Johnny Depp claims to be a victim of Hollywood canceling culture and boycott


Johnny Depp is embroiled in a media and legal war against his ex-wife Amber Heard and accuses Hollywood of boycotting his new film.

Johnny Depp, boycott victim?

Johnny Depp was one of Hollywood’s biggest stars not so long ago. Tim Burton and Gore Verbinski’s favorite actor was able to unite audiences in independent productions (Arizona Junior) as well as in big budget productions (Pirates of the Caribbean Saga). However, his aura eventually faltered over allegations made by his ex-wife, Amber Heard, who accused him of domestic violence against her.

Charges that lead to one of the most publicized star trials in twenty years. If certain elements of the process tarnish the original version of Amber Heard a bit, Johnny Depp remains the declared big loser of that process (for now, anyway). We had recently come back to the difficulty Edward’s actor had with the Silver Hands regarding a point on the file.

The widespread media coverage of the trial led to the marginalization of Johnny Depp. Its release from the Fantastic Beasts 3 license has received much comment, as has Disney’s desire to continue the Pirates of the Caribbean franchise without whoever has been the icon since its inception. For her part, many fans were moved by the fact that Amber Heard was not fired from the cast of Aquaman and the Last Kingdom, despite allegations against her.

Less and less present on the stage front, Johnny Depp was soon to celebrate his comeback, with the film Minamata, directed by Andrew Levitas, whose first images make a Johnny Depp appear as unrecognizable as it is impressive. The actor, a fan of physical transformations for his roles, plays the role of American photographer William Eugene Smith, who was subjected to reprisals in Japan after examining the patients of Minamata, a disease caused by pollution caused by the Chisso company became.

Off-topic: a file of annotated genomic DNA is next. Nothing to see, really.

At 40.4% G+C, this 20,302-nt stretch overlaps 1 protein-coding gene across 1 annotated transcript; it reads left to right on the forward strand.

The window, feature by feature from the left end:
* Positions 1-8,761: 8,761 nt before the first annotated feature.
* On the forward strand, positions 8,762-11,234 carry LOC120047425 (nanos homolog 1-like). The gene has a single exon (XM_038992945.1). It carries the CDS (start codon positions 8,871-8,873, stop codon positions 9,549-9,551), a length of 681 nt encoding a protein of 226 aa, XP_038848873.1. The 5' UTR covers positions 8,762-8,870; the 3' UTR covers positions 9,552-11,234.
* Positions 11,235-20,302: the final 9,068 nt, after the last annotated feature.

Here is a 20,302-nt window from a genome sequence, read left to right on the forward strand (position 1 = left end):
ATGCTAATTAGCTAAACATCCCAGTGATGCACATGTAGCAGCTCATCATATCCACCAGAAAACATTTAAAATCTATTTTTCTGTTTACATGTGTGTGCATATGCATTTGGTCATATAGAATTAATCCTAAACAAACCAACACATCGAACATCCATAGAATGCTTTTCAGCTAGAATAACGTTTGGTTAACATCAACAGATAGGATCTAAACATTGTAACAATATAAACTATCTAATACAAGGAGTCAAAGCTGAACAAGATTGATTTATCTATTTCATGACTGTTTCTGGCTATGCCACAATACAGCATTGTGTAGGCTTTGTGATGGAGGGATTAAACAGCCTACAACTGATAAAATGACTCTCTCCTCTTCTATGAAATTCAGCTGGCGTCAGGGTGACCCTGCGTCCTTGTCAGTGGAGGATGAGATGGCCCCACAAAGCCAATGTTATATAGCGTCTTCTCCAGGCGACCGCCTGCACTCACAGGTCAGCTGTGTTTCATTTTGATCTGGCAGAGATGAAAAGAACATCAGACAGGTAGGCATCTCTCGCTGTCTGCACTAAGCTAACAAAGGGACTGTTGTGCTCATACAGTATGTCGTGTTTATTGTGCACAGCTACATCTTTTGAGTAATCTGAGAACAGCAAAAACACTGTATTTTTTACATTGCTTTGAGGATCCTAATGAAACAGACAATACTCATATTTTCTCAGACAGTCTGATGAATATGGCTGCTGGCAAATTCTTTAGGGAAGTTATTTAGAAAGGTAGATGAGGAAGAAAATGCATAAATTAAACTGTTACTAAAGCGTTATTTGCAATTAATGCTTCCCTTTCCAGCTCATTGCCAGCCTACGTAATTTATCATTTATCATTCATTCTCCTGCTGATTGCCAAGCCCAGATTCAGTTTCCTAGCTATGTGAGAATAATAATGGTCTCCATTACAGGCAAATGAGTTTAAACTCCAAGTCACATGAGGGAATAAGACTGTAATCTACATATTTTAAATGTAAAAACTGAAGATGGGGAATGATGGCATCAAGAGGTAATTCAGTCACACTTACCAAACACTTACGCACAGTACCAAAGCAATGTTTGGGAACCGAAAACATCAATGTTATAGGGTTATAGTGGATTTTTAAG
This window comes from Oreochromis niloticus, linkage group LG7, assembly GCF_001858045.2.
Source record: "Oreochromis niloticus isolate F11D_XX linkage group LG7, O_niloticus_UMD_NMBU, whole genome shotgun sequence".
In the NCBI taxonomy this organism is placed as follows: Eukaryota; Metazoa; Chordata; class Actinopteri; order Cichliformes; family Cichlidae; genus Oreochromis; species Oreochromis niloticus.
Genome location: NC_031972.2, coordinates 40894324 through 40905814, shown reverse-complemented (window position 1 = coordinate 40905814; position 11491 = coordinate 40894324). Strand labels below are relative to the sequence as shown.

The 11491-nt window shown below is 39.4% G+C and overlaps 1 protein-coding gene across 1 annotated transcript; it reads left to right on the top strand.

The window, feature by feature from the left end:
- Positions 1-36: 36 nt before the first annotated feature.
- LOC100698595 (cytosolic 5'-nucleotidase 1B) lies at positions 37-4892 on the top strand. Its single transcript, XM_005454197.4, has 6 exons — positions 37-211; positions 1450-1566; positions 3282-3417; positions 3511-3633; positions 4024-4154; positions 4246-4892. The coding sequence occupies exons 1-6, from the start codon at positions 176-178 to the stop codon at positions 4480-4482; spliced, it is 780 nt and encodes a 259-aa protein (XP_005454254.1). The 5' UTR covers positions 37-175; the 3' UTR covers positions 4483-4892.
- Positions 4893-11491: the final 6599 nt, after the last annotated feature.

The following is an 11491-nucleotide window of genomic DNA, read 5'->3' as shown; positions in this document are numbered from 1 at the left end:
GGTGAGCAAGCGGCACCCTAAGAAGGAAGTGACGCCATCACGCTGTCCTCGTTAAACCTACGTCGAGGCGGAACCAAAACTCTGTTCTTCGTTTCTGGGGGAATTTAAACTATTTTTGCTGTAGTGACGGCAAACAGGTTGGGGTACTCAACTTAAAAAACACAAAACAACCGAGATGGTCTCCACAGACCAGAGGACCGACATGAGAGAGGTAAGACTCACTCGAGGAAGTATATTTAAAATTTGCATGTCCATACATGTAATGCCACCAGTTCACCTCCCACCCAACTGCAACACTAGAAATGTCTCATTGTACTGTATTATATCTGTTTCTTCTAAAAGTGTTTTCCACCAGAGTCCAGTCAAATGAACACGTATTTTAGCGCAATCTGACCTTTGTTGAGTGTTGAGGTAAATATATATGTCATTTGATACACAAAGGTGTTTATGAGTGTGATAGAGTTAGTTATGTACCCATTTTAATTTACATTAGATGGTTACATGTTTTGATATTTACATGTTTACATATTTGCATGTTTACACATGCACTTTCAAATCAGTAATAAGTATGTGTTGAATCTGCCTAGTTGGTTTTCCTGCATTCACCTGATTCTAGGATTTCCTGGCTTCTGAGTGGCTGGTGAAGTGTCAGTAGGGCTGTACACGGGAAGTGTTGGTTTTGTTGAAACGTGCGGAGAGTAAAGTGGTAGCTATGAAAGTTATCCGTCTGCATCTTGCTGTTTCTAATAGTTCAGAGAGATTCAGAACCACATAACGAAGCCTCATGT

Originally planned for February 2021, the film has not yet been released on American soil despite a presentation at the Berlinale in February 2020. Like director Andrew Levitas, who accused MGM (which owns the distribution rights of the film) Johnny Depp wanted to bury Minamata, spoke in the Sunday Times columns about why, in his opinion, the film still has no release date: that of Hollywood staged a culture of demolition, of which he is the victim.

Some films touch people and this film touches those of Minamata and people who are going through similar things. And all in vain … just because of the Hollywood boycott of me, a man, an actor in an uncomfortable and difficult situation for several years?

Johnny Depp’s allegations could not be clearer: MGM refuses to release the film not on the pretext that it is bad (Minamata could apparently “touch people”), but because of the boycott of Hollywood institutions that abandon an actor his “uncomfortable and difficult situation”. It should also be noted that following the allegations made by Andrew Levitas, the MGM has defended itself against the boycott of Johnny Depp and has confirmed to our colleagues at Deadline their desire to release the film.

However, whether or not Johnny Depp’s allegations are well founded, there has been a radical shift in the actor’s communication. So far, the actor has been careful not to blame the Hollywood studios, preferring to focus his attacks on Amber Heard, the UK judiciary and the media. At the time of his release from Fantastic Beasts, the American actor stated that he was backing the Warner Bros. decision. Do you think Johnny Depp is really a victim of the demolition culture? Don’t hesitate to let us know our thoughts in the comments section.